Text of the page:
Flowers are that instinctive trigger that can instantly change the thoughts of a hummingbird from whatever it's doing to a desire for food. Colors mean food, and food is survival. There is nothing more important to hummingbirds than food because without it they wouldn't exist. They form territories based on food sources, and that should indicate that nothing should matter more to us for attracting them than multiple food sources. Adult birds have learned feeders and realize little effort is required to get a complete fill up every time they visit one. Much effort is required if they want to gain that same amount of food from flowers. It's survival 101 for all living creatures. Gain the most amount of food without having to expend much energy. Because young hummingbirds instinctively gravitate towards flowers, they are unaware that there is something even better out there.
This young bird followed its same routine every 30 minutes, feeding from the same flowers because it knew they contained food. So I added a training feeder among the Nasturtiums flowers to try and get its attention. It wasn't exact, but it did the trick after a few passes. Fear of the strange bottle attached forced the youngster to approach with a bit of caution, yet the colors created such intrigue. The juvenile soon plunged its long bill into the feeding port and life would be forever changed. It sat and drank as much as possible. Even then it refused to leave the feeder. It loved this beautiful red thing with the attached orange flowers and licked it from top to bottom. It eventually did leave, but when it returned, the feeder got its attention after a few frustrated attempts at the flowers. They just didn't compare.
Although abundant flowers are essential for hummingbirds for those times when feeders are no where to be found, hummingbirds will soon recognize just how important feeders are with their never ending supply of food.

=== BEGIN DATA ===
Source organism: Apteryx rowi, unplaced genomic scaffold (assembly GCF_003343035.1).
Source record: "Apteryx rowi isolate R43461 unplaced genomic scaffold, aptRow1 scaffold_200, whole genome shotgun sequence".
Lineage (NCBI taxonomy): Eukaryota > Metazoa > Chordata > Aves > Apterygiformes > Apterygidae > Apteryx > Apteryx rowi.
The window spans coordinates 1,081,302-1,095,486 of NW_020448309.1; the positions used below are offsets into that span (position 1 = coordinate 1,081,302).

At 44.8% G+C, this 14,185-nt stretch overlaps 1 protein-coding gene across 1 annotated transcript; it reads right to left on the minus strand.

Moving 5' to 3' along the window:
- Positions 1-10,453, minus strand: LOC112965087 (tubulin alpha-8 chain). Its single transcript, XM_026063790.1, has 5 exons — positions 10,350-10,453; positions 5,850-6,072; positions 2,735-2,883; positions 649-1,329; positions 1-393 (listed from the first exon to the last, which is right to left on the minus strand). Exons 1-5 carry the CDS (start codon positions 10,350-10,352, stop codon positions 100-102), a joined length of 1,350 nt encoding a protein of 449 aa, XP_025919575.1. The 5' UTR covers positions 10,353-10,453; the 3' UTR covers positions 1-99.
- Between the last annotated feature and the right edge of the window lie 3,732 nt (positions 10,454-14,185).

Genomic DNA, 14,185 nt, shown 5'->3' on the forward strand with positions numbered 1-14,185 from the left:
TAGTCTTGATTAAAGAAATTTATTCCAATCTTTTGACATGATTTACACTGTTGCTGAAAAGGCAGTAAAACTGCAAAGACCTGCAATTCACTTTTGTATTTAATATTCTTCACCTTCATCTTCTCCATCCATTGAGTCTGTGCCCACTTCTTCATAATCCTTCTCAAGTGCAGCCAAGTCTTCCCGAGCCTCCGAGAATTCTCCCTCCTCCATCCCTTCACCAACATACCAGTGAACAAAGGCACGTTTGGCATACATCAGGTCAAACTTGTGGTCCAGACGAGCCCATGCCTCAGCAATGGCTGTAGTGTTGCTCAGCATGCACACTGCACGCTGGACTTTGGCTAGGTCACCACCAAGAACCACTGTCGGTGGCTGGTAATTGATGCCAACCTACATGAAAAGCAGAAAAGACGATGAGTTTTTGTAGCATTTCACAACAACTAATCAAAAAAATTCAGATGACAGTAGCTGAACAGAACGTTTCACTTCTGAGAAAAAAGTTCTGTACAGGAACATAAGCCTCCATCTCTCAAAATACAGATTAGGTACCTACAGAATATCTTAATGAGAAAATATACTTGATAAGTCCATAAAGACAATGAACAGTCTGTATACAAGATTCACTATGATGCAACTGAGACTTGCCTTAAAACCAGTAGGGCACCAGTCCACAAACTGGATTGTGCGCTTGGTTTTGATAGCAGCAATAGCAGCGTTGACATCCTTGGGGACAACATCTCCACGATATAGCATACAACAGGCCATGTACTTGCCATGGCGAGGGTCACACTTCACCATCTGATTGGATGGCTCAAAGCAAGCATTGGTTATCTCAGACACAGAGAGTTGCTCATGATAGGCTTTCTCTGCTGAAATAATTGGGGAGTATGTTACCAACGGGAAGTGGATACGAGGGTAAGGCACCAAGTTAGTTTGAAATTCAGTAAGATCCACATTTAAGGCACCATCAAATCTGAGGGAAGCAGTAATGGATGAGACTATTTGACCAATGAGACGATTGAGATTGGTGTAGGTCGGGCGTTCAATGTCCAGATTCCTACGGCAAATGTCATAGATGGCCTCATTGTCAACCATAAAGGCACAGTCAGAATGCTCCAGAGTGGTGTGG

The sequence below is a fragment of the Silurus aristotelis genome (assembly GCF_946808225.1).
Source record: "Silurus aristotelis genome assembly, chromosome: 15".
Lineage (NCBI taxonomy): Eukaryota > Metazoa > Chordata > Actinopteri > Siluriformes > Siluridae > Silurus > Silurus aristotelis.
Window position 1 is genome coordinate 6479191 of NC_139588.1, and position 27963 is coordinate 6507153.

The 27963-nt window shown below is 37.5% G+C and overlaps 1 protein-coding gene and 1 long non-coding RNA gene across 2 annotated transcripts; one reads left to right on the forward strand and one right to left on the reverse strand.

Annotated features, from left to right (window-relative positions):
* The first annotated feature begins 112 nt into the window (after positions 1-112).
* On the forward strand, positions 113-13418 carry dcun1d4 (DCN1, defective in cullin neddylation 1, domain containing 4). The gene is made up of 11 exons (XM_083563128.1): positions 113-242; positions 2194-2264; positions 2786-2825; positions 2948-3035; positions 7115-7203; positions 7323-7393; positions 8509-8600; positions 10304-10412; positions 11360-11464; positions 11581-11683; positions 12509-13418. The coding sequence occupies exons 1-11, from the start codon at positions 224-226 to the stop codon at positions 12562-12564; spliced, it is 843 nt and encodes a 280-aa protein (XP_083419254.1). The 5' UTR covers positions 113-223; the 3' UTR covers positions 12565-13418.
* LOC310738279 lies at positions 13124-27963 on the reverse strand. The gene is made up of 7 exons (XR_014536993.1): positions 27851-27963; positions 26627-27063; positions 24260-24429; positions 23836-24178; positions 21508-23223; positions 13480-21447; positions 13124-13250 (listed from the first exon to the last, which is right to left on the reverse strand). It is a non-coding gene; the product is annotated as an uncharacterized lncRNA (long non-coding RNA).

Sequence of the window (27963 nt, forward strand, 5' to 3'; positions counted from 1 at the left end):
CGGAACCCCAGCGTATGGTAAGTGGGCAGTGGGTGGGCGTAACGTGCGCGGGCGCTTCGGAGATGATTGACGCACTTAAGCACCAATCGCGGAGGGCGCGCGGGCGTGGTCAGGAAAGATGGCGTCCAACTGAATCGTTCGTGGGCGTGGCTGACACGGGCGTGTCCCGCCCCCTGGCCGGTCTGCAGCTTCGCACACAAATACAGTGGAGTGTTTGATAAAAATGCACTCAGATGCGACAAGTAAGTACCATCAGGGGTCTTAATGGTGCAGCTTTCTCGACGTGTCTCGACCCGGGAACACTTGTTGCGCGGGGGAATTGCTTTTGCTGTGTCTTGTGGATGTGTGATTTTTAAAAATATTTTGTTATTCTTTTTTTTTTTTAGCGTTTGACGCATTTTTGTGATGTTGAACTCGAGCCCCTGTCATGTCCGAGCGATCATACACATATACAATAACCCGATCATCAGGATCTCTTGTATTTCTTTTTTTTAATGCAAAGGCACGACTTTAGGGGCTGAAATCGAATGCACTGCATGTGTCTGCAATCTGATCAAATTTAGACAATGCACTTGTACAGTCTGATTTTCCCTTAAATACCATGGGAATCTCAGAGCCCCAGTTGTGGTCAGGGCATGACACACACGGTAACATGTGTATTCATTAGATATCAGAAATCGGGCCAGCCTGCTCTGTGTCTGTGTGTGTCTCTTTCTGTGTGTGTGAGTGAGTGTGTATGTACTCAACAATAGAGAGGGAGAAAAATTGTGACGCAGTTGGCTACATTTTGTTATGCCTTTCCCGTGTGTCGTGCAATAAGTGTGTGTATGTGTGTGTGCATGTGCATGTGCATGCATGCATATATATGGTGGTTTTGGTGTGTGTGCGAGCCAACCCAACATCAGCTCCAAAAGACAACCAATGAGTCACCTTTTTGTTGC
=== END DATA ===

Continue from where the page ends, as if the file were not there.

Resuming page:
This young Ruby-throat sat in the rain and admired its newfound treasure. The water started to bead on its feathers, but it was of little concern. N.E. of Edmonton, Alberta, Canada. August 2017
Just like a young kitten or puppy, the playfulness is evident in young hummingbirds. For 3 weeks hummingbirds grow up in a nest just big enough to hold the two young. Their safe surroundings are all they know. They reach a point where they start to itch for the outside world and begin with a few clumsy bursts from the nest to nearby branches, and in time they'll make the final escape into a world of intrigue. Colors, shapes, moving objects, and other living things grab their attention. They'll poke and taste everything they possibly can until it's all filed into memory, some things to avoid and others to never be forgotten.
Watching how birds behave is one of the easiest ways of identifying whether it's an adult or juvenile. Adult birds will use the least amount of energy to gain the most amount of food, while the young birds will attempt food in the most awkward locations, with nothing off bounds.
In the case with this young Ruby-throat, "Freckle", he would bypass not a single flower. It was those deeply hidden flowers that had the least amount of visits, and therefore had the most amount of remaining nectar.
It was easy to identify Freckle each time he would arrive, by his one red gorget feather more developed than all the others.
Juvenile Male Ruby-throat, N.E. of Edmonton, Alberta, Canada. August 2017
We're nearing a point where millions of migrant birds will start to flood the skies and dress up our gardens with song and beauty. Even the resident birds appear to recognize that special time of year every time we get a Spring-like day. Winter will slowly lose strength over the next 6 weeks and life will begin to blossom across the continent. As colors begin to emerge in the southern U.S. and the days lengthen, the senses of every hummingbird will be tweaked and fine tuned to perform their part in a migration that lasts for a couple months.
Every hummingbird, although similar in appearance and character, has had a slight DNA adjustment to make each one unique in the time they start to migrate to each one's behavioral difference. Having a slight tweak performed on each bird allows them to migrate at different times, head to different regions of the continent, and behave slightly different than the rest to oftentimes make us giggle. Each one develops behavioral differences based on their food options, dangers and experiences to shape their unique behavior.